September 2, 2019, Ruth Hogan
Commodity prices and cold-chain distribution were among the key struggles for Tasmanian dairy producer Ashgrove Cheese, but those challenges acted as inspiration for a cheese product, which the company launched last year.
Following extensive competitor research in the international market, Ashgrove marketing manager Anne Bennett uncovered a solution to the challenges they faced that would also drive growth for the family business.
With protein becoming a key factor in snacking and nutrition choices around the world, Ashgrove thought cheese was an ideal fit to break into this category.
“I’d identified technology in 2014 which allows you to “pop” the cheese into a crisp, air-dried snack. This creates a convenient and appealing crunchy result, in a similar form factor to other packaged snacks, and also provides a shelf-stable product that requires no refrigeration, which is a really unique selling point for cheese,” she said.
Managing cold chain distribution is a daily challenge for dairy companies that distribute milk and cheese. Many solve this by converting milk into milk powder; however, the scale required to make this cost-effective is very large. Amazeballs, a cheese product which requires no refrigeration, was an innovative solution to the problem.
“As an SME, product innovation is essential to our longevity we are always tabling and knocking out ideas. The explosion of natural ambient snacks combined with technology to pop our core product Cheese was a value proposition. The attraction of this is two-fold: One – utilise cheese our core product; Two – Produce an ambient product that opens new channels to market.”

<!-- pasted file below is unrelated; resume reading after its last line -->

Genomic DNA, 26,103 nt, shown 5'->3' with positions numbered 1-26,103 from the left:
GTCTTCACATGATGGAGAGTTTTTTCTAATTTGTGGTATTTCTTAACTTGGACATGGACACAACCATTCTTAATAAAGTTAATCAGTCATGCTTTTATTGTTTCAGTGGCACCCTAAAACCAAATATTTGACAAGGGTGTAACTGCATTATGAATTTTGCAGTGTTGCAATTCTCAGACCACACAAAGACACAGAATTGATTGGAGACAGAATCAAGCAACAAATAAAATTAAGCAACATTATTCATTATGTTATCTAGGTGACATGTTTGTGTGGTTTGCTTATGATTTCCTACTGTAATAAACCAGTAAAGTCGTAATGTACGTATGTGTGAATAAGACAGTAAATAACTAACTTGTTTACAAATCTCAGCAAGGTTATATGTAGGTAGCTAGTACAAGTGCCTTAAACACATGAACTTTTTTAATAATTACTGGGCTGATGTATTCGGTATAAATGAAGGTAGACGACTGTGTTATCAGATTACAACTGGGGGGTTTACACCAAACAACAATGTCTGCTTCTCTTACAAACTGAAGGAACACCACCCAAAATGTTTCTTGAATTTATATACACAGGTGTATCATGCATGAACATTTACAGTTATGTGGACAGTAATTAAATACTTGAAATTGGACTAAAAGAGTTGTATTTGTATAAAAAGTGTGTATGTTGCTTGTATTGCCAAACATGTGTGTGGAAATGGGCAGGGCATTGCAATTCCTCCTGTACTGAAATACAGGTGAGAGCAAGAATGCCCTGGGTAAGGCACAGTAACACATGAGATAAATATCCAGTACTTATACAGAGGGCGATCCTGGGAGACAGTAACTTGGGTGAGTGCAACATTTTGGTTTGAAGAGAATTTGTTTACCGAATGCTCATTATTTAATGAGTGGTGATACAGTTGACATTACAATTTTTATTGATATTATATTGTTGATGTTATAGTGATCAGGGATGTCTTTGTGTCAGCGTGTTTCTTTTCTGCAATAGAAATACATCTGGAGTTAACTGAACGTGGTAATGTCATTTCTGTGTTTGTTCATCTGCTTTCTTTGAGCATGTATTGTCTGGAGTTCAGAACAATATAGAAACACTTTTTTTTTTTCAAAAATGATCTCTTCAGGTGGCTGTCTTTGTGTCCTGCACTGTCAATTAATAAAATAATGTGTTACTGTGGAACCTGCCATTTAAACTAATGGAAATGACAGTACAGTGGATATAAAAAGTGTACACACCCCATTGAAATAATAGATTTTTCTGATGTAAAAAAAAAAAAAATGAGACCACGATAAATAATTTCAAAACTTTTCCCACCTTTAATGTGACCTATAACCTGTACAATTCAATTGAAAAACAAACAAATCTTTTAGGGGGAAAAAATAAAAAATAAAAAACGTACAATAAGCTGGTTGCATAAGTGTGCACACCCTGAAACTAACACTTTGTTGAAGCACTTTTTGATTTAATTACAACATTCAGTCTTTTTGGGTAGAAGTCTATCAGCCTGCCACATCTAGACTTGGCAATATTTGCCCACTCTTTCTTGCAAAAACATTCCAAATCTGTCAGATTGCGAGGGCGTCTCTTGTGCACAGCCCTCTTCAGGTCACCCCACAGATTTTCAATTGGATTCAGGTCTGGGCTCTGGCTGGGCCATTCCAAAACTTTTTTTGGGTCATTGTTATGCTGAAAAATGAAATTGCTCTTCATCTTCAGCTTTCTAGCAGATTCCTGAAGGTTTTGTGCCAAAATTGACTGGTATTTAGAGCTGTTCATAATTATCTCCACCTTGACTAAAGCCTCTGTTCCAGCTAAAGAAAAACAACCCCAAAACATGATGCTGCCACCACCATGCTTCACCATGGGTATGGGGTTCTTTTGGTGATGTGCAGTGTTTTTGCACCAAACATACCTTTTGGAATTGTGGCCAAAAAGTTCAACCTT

They need to produce as much as possible high-value products and services from farm to factory and through distribution without wasting precious resources. Bennett said that market conditions need to be constantly monitored to meet customer’s needs and business targets.
“The dairy industry is exposed to the global commodity market and to seasonal conditions, we have to remember that the cost of production and end consumer price is interlinked with these,” she said.
One of the biggest challenges for the business is managing digital information.
“Our challenge as an SME is meeting our consumer’s expectations to be responsive, engaged, transparent, more open to suggestions and willing to solve problems 24/7. Consumers expect companies to be responsive, engaged, transparent, more open to suggestions and willing to solve problems,” she said.
“The capabilities of a business such as Ashgrove to co-create solutions or trust in markets have shifted to a two-axis framework whereby managers can now use data metrics and connectivity to understand the consumer’s mindset. By analysing consumer input and applying strategic processes while innovating and inventing new products, services or solutions.”
With the increase of plant-based and or nut kind of milk and cheese Bennett said it’s important not to fear the increasing consumption of plant-based.
“Instead as vertically integrated business its how well and fast we can communicate our unique attributes of traceability, transparency and quality to consumers who are actively cutting back on consumption on animal products. So when these consumers choose dairy they are picking up our products the shelf – Quality and Sustainability over quantity — commodity.”
Ashgrove Cheese has been successful with exports to Asia and was featured recently in the ANZ Opportunity Asia report.
“The pursuit of new markets and the successful exchange of goods and services I believe is one, which demands continuous progress throughout our supply chain,” Bennett said.
“Our family has been connected with China since the late ’70s and 80s. My father John AM and ABC National Rural Living legend in 2017 was on the first Australian Dairy delegation to China into the 80’s this laid a foundation respecting the enigma surrounding China. We have also worked closely with Government advisories and ANZ Growth Experts.”
Bennett believes that finding a product that solves a problem gives businesses the best chance for success.
“Be open to learning and listening to advise. Seek differentiation while staying focused on core attributes, understand limitations, capabilities and where your capacity is. Match these with a product that solves a need and you will give yourself the very best chance of success.”